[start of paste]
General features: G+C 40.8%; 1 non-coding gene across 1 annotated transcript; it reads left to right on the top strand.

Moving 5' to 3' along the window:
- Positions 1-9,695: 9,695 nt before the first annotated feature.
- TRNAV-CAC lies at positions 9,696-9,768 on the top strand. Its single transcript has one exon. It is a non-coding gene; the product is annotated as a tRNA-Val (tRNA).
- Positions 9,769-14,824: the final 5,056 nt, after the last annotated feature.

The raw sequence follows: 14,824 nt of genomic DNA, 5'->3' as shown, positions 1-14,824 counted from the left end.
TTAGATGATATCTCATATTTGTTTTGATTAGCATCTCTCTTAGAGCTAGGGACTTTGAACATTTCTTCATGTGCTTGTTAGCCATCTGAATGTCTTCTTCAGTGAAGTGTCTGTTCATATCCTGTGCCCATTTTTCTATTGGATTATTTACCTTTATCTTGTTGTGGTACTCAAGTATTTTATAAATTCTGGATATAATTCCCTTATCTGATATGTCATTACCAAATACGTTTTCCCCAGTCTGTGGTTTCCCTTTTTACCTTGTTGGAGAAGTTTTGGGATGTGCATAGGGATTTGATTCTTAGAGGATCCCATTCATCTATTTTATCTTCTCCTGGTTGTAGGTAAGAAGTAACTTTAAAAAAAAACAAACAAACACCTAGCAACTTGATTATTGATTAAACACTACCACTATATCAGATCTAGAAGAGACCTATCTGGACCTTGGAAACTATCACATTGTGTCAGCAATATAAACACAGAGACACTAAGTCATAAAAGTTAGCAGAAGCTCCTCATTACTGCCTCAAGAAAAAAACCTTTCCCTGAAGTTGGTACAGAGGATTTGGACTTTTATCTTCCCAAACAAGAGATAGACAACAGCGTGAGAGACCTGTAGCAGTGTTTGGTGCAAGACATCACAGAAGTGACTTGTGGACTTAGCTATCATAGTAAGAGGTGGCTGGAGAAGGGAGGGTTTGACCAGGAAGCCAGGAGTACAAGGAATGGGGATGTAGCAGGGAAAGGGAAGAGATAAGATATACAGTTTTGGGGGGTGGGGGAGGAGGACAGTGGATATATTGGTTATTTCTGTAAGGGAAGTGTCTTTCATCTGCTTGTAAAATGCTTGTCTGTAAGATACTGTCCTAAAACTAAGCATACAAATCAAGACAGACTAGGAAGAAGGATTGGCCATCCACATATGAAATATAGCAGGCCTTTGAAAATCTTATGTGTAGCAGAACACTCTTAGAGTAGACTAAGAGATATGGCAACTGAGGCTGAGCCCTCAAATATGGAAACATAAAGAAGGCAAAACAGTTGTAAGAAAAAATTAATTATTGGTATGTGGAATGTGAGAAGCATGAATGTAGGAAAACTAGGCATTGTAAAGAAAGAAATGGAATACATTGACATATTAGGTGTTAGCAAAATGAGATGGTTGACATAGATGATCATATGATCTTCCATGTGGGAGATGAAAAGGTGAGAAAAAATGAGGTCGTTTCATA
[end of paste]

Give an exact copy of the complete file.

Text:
General features: G+C 40.8%; 1 non-coding gene across 1 annotated transcript; it reads left to right on the top strand.

Moving 5' to 3' along the window:
- Positions 1-9,695: 9,695 nt before the first annotated feature.
- TRNAV-CAC lies at positions 9,696-9,768 on the top strand. Its single transcript has one exon. It is a non-coding gene; the product is annotated as a tRNA-Val (tRNA).
- Positions 9,769-14,824: the final 5,056 nt, after the last annotated feature.

The raw sequence follows: 14,824 nt of genomic DNA, 5'->3' as shown, positions 1-14,824 counted from the left end.
TTAGATGATATCTCATATTTGTTTTGATTAGCATCTCTCTTAGAGCTAGGGACTTTGAACATTTCTTCATGTGCTTGTTAGCCATCTGAATGTCTTCTTCAGTGAAGTGTCTGTTCATATCCTGTGCCCATTTTTCTATTGGATTATTTACCTTTATCTTGTTGTGGTACTCAAGTATTTTATAAATTCTGGATATAATTCCCTTATCTGATATGTCATTACCAAATACGTTTTCCCCAGTCTGTGGTTTCCCTTTTTACCTTGTTGGAGAAGTTTTGGGATGTGCATAGGGATTTGATTCTTAGAGGATCCCATTCATCTATTTTATCTTCTCCTGGTTGTAGGTAAGAAGTAACTTTAAAAAAAAACAAACAAACACCTAGCAACTTGATTATTGATTAAACACTACCACTATATCAGATCTAGAAGAGACCTATCTGGACCTTGGAAACTATCACATTGTGTCAGCAATATAAACACAGAGACACTAAGTCATAAAAGTTAGCAGAAGCTCCTCATTACTGCCTCAAGAAAAAAACCTTTCCCTGAAGTTGGTACAGAGGATTTGGACTTTTATCTTCCCAAACAAGAGATAGACAACAGCGTGAGAGACCTGTAGCAGTGTTTGGTGCAAGACATCACAGAAGTGACTTGTGGACTTAGCTATCATAGTAAGAGGTGGCTGGAGAAGGGAGGGTTTGACCAGGAAGCCAGGAGTACAAGGAATGGGGATGTAGCAGGGAAAGGGAAGAGATAAGATATACAGTTTTGGGGGGTGGGGGAGGAGGACAGTGGATATATTGGTTATTTCTGTAAGGGAAGTGTCTTTCATCTGCTTGTAAAATGCTTGTCTGTAAGATACTGTCCTAAAACTAAGCATACAAATCAAGACAGACTAGGAAGAAGGATTGGCCATCCACATATGAAATATAGCAGGCCTTTGAAAATCTTATGTGTAGCAGAACACTCTTAGAGTAGACTAAGAGATATGGCAACTGAGGCTGAGCCCTCAAATATGGAAACATAAAGAAGGCAAAACAGTTGTAAGAAAAAATTAATTATTGGTATGTGGAATGTGAGAAGCATGAATGTAGGAAAACTAGGCATTGTAAAGAAAGAAATGGAATACATTGACATATTAGGTGTTAGCAAAATGAGATGGTTGACATAGATGATCATATGATCTTCCATGTGGGAGATGAAAAGGTGAGAAAAAATGAGGTCGTTTCATA